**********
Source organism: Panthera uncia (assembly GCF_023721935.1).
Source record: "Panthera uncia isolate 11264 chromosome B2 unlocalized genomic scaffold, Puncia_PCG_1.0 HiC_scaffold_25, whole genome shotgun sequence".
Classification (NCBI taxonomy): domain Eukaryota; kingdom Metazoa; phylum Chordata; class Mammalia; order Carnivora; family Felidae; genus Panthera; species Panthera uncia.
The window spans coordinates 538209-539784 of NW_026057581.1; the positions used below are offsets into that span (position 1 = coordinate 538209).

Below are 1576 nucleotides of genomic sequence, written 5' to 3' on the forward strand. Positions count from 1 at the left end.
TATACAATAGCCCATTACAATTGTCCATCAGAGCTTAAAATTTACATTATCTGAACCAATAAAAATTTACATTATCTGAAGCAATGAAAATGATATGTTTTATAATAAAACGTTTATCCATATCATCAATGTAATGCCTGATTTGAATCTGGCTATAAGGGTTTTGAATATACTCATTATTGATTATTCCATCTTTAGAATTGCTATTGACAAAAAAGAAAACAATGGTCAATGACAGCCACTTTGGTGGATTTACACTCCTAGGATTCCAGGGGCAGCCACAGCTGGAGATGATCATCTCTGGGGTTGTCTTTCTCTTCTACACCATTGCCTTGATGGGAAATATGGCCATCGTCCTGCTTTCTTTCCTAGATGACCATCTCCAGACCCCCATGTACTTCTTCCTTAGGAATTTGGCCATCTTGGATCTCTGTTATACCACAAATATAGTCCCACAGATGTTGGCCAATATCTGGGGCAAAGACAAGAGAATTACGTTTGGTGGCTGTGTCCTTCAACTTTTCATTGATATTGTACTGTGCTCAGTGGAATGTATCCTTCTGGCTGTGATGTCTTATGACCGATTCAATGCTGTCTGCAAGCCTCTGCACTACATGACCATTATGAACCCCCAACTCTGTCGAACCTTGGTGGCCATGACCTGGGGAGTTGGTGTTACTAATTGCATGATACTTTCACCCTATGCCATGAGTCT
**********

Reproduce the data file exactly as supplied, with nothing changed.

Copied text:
Source organism: Panthera uncia (assembly GCF_023721935.1).
Source record: "Panthera uncia isolate 11264 chromosome B2 unlocalized genomic scaffold, Puncia_PCG_1.0 HiC_scaffold_25, whole genome shotgun sequence".
Classification (NCBI taxonomy): domain Eukaryota; kingdom Metazoa; phylum Chordata; class Mammalia; order Carnivora; family Felidae; genus Panthera; species Panthera uncia.
The window spans coordinates 538209-539784 of NW_026057581.1; the positions used below are offsets into that span (position 1 = coordinate 538209).

Below are 1576 nucleotides of genomic sequence, written 5' to 3' on the forward strand. Positions count from 1 at the left end.
TATACAATAGCCCATTACAATTGTCCATCAGAGCTTAAAATTTACATTATCTGAACCAATAAAAATTTACATTATCTGAAGCAATGAAAATGATATGTTTTATAATAAAACGTTTATCCATATCATCAATGTAATGCCTGATTTGAATCTGGCTATAAGGGTTTTGAATATACTCATTATTGATTATTCCATCTTTAGAATTGCTATTGACAAAAAAGAAAACAATGGTCAATGACAGCCACTTTGGTGGATTTACACTCCTAGGATTCCAGGGGCAGCCACAGCTGGAGATGATCATCTCTGGGGTTGTCTTTCTCTTCTACACCATTGCCTTGATGGGAAATATGGCCATCGTCCTGCTTTCTTTCCTAGATGACCATCTCCAGACCCCCATGTACTTCTTCCTTAGGAATTTGGCCATCTTGGATCTCTGTTATACCACAAATATAGTCCCACAGATGTTGGCCAATATCTGGGGCAAAGACAAGAGAATTACGTTTGGTGGCTGTGTCCTTCAACTTTTCATTGATATTGTACTGTGCTCAGTGGAATGTATCCTTCTGGCTGTGATGTCTTATGACCGATTCAATGCTGTCTGCAAGCCTCTGCACTACATGACCATTATGAACCCCCAACTCTGTCGAACCTTGGTGGCCATGACCTGGGGAGTTGGTGTTACTAATTGCATGATACTTTCACCCTATGCCATGAGTCT